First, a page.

Skip to Main Content

++

Pediatrics

++
++
++

A 6-month-old girl is brought to the emergency department (ED) because of persistent crying for the past 6 hours. Her teenage father informs you that she has been inconsolable since waking from her nap. No recent illness, trauma, fever, or other complaints are reported. On physical examination the patient is alert, awake, and crying. You note swelling, deformity, and tenderness of the left femur. When inquired about this finding, the caretaker responds, “Her leg got stuck between the rails of her crib.” You obtain the radiograph as seen in the following figure. Which of the following is the next best step in management?

++

Image not available.

++

(Courtesy of Ethan S. Wiener, MD.)

++
++
++

a. Genetic workup for osteogenesis imperfecta and other bone abnormalities

++
++

b. Orthopedic consultation for closed reduction

++
++

c. Serum electrolytes including calcium and phosphate

++
++

d. Perform skeletal survey and contact Child Protective Services

++
++

e. Placement of posterior splint and discharge home with orthopedic follow-up

+
++

The answer is d. This is a case where nonaccidental trauma (NAT) should be considered. This is a classic example of a “bucket handle” fracture. Metaphyseal corner fractures, known as bucket handle fractures, are considered pathognomonic for abuse and are caused by rapid shearing forces or twisting motion. Spiral fractures in a nonambulating child, fractures of the posterior ribs, sternum, scapula or spinous processes may be the only presentation of child abuse; multiple fractures in various stages of healing are also highly indicative of abuse. Any type of trauma that does not fit the mechanism should raise suspicion and alert the physician of the possibility of abuse. In this case, the fracture pattern mandates further workup for NAT. According to the American Academy of Pediatrics (AAP), the skeletal survey is the initial test of choice for all children suspected of being abused. Additional workup may be indicated based on the age and presentation of the child. In this case, a head CT scan and ophthalmology consultation should also be strongly considered. All states have mandatory reporting of child abuse. It is also mandatory to contact the local Child Protective Services to further investigate the situation.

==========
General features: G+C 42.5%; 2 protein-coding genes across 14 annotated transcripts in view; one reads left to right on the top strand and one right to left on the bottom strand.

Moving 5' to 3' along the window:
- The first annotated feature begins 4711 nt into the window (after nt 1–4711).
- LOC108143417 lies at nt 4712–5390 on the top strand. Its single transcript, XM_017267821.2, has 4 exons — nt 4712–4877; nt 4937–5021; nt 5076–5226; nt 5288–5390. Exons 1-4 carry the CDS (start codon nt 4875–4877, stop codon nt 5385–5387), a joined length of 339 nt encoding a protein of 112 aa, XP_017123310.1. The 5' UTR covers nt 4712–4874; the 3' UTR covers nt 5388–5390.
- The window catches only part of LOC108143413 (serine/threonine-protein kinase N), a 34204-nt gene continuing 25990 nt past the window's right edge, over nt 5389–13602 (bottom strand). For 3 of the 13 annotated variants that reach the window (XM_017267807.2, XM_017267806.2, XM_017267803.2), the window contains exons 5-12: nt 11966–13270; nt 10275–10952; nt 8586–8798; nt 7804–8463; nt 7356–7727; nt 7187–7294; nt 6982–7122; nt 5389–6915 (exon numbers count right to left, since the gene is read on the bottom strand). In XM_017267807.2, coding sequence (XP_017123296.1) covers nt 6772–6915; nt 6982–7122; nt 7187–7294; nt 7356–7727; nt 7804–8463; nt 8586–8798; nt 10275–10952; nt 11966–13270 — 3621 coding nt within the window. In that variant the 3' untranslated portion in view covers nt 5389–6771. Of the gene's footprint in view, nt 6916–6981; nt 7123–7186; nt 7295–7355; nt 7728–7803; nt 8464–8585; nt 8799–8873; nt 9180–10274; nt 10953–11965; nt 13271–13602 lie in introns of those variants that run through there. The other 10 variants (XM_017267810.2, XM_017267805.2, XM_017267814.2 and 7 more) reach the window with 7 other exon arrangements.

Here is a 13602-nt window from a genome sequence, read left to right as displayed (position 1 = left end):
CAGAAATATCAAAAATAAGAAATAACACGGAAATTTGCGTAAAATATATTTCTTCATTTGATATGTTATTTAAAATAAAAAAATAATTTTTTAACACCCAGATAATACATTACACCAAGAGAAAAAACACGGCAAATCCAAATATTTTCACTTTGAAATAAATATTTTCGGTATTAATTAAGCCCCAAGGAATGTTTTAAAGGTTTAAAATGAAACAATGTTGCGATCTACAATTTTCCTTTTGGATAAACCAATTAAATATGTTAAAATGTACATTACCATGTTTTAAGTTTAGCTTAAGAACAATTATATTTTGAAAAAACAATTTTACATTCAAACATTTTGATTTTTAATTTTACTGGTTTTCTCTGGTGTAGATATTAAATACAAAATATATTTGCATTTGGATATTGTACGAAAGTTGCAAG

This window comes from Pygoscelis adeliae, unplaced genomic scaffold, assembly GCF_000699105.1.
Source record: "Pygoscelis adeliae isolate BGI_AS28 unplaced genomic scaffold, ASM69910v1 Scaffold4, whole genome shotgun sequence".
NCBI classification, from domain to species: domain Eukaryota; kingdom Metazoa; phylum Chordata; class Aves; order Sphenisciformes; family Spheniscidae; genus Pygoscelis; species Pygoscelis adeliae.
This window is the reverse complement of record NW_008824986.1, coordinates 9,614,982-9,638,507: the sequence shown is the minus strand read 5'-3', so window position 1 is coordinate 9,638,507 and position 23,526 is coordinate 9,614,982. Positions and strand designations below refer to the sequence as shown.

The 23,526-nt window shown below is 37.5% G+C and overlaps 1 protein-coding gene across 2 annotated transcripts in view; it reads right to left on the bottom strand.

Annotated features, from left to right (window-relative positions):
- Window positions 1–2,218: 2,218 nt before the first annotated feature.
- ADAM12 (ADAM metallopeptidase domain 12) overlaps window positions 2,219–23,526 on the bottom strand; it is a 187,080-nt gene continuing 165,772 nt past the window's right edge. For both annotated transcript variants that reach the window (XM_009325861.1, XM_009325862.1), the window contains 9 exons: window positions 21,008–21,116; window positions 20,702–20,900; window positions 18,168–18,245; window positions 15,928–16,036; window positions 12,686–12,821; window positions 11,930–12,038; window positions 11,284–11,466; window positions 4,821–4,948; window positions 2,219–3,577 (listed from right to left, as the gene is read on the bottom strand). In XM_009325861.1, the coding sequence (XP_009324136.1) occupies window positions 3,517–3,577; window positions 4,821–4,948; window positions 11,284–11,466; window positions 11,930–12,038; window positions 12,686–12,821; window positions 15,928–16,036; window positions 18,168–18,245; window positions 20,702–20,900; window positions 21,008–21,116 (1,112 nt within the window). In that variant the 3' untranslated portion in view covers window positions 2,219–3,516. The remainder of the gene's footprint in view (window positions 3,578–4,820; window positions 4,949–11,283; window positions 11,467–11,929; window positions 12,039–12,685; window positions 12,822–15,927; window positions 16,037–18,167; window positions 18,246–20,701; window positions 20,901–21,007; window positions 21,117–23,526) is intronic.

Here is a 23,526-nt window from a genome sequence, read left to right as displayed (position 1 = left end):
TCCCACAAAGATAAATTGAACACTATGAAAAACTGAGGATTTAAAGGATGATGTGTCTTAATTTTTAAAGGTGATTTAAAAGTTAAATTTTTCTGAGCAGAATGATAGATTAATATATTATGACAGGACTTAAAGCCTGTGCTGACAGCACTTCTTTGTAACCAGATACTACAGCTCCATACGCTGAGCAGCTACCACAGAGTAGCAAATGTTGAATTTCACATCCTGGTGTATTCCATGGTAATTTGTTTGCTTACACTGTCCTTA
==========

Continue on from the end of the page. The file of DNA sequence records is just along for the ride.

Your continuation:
++

Osteogenesis imperfecta (a) is a rare genetic condition caused by mutations of the type I procollagen gene. Children may present with fractures in the setting of little or no trauma. Classic blue sclerae may be present. This type of injury should not be simply splinted and discharged home (e). A simple posterior long leg splint may be adequate treatment for this fracture at this time but not for the overall disposition. Orthopedic surgery (b) should be included early in the intervention, but their expertise is not necessarily critical in ...

Pop-up div Successfully Displayed

This div only appears when the trigger link is hovered over. Otherwise it is hidden from view.